Please Reduce Racism at UConn: The December 3, 1987 Incident

The exhibit is available at Homer Babbidge Library Plaza Level, from April 2 until May 5, 2024.

An exhibit created by Edward Junhao Lim, the Business & Entrepreneurship Librarian of the UConn Library, and a member of the Association for Asian American Faculty and Staff (A3FS).

Target Practice was a comic strip published in the Daily Campus illustrated by Chris Sienko ’88 (SFA). This bigotry – depicting Asian teaching assistants as illiterate and stupid because of their accent or English language ability – reflected the sentiment in many American university campuses in the 1980s-1990s. This was published in the October 7, 1987, issue, p. 13.
The Target Practice comic strip on Asian teaching assistants sparked off a series of letters to the editor published in the October 12 & 14, 1987 issues of the Daily Campus. The Vice President of the UConn Korean Club defending Asian T.A.s, two letters suggesting that Asian T.A.s are poor in communicating in English, and even the comic artist (Sienko) defending and denying its racist intent.

December 3, 1987, was a significant marker for the Asian American movement at the University of Connecticut. Eight Asian American students boarded a bus at Belden Hall to attend an off-campus semi-formal dance at the Italian American Club in Tolland. Belden and Watson Hall sponsored the semi-formal.

The written statement to the UConn Department of Police about the bus incident by Feona Lee ’87 (CLAS, BUS) – one of the eight victims – dated December 12, 1987. She describes how the perpetrators – a group of white, drunken students, some of whom were chewing tobacco – spat on her and her friends and making racist remarks.

During the 45-minute bus ride, they were spat upon and subjected to racial slurs and physical intimidation from a group of UConn football players. Even at the dance hall, one of them continued harassing the group, including indecent exposure. The victims asked one of the Resident Advisors for help and permission to leave but were denied and asked to stay away from the troublemakers. The female victims hid in a closet until the threat of violence had seemed to pass.

This photograph published on the May 16, 1988 issue of the Hartford Advocate featured two of the eight victims of the December 3, 1987 bus incident: Marta Ho (left) and Ronald Cheung ’89 (CLAS, BUS) (center). Accompanying them is Maria Ho ’88 (CLAS) (right), sister of Marta. Both sisters played an important role in the founding of the UConn Asian American Association student group in January 1988, formed as a response to the bus incident.

The inability of both local law enforcement and university officials to address and remedy the situation led to eighteen months of struggle, protest, and examination. No one seemed willing to help at the beginning: the UConn affirmative action office could not interfere because it did not involve faculty and students; the UConn campus police claimed no responsibility since it happened off campus, and three other local police departments (Vernon, Stafford Springs, and Tolland) claimed to have no jurisdiction since the incident started on campus.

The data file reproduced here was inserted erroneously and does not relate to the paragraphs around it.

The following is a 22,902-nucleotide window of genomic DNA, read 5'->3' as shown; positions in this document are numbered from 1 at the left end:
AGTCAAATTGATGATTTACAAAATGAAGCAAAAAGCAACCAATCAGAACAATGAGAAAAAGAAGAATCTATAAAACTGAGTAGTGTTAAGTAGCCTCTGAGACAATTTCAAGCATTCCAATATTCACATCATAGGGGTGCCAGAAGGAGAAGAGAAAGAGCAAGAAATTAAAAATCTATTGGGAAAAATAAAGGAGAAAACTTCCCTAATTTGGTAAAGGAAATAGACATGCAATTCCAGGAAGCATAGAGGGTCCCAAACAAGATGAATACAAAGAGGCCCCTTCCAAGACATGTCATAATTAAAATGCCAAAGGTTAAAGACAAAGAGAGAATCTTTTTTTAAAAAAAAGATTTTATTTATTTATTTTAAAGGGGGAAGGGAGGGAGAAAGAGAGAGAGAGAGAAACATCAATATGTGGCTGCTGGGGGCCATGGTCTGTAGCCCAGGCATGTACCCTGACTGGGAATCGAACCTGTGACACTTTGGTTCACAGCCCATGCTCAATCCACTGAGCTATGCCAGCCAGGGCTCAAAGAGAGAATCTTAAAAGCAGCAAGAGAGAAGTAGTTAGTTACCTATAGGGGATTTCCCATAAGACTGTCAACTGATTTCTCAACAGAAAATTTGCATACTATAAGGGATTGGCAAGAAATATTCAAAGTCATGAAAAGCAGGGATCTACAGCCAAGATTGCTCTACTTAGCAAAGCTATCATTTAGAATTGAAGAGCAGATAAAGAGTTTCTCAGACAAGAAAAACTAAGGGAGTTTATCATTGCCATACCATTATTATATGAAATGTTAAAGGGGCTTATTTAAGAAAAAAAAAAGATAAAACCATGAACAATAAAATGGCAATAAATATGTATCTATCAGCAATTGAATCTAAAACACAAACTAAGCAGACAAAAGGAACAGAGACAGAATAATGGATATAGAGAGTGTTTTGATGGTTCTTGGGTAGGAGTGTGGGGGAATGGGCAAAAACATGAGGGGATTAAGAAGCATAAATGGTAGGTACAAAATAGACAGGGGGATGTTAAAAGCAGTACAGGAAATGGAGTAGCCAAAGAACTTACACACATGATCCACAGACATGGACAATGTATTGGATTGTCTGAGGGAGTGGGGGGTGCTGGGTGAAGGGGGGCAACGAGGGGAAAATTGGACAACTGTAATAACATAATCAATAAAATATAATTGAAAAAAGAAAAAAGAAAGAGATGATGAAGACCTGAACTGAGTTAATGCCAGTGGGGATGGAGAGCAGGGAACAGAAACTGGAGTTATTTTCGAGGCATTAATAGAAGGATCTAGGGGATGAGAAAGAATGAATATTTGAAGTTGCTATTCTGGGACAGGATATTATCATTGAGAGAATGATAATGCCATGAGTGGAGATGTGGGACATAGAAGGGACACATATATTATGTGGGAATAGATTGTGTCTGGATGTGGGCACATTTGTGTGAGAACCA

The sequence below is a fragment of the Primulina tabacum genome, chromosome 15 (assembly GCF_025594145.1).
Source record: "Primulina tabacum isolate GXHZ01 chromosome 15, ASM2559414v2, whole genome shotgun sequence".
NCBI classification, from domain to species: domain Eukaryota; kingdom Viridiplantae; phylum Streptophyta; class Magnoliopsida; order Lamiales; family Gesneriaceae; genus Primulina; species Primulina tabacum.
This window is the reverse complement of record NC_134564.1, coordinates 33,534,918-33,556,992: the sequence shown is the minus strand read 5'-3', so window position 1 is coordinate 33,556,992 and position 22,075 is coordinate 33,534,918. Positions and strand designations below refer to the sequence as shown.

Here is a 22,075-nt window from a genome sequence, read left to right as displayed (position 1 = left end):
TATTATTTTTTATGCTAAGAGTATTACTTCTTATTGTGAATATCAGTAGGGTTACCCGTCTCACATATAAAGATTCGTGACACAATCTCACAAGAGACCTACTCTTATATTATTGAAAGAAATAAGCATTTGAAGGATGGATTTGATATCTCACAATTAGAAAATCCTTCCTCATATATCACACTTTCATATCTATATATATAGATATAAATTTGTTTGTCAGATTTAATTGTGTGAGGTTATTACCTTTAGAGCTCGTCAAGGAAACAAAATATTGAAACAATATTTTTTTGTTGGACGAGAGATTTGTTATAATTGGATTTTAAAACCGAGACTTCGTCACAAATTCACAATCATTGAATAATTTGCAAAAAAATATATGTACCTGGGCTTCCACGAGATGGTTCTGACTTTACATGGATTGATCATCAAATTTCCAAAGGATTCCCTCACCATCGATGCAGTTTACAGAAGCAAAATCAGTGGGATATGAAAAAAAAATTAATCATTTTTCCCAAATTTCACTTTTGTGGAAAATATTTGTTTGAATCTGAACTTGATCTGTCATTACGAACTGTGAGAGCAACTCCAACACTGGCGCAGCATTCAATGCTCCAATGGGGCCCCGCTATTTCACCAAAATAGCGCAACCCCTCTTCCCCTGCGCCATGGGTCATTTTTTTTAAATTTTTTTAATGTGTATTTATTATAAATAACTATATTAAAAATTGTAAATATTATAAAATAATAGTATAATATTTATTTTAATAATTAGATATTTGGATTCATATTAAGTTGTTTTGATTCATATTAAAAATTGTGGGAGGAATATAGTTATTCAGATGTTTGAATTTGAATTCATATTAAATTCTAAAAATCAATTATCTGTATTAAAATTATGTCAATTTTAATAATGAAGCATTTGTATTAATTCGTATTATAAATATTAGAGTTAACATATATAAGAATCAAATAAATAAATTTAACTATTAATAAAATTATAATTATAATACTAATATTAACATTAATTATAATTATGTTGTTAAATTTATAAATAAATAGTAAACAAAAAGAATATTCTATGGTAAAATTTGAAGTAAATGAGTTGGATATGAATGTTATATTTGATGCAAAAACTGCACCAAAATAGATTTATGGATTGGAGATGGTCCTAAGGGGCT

Paul Bock was the Professor Emeritus of Hydrology and Water Resources at the University of Connecticut. He pitched a tent on the Student Union lawn at Storrs campus and conducted a hunger strike to call attention to their demands. He obtained seven hundred signatures on a petition to bring about an investigation of the incident. He chose the window between the end of the summer session and the beginning of the fall session in August 1988 to avoid disrupting classes. This photograph by Rick Hartford was published in the Hartford Courant as an update a decade after the bus incident on May 17, 1998.

The perseverance of the victims eventually led to the identification and prosecution of only two from a group of attackers. One was suspended for one year. The other was barred from living on campus but continued to play for the UConn football team until his graduation.

This exhibit seeks to raise awareness about the incident on December 3, 1987, against Asian Americans at the UConn. This incident was a catalyst for change at UConn, leading to the establishment of the Asian American Cultural Center (AsACC), which provides resources to enhance the University’s diversity commitment through its recruitment and retention efforts, teaching, service, and outreach to the Asian American community on campus.

Through personal narratives and historical documents, the exhibition will explore this event’s origins and immediate consequences on the Asian, Asian American and broader campus communities. The day after the incident, Homer Babbidge Library was where Marta Ho told her sister Maria Ho what had happened. Maria insisted on reporting the incident to the police.

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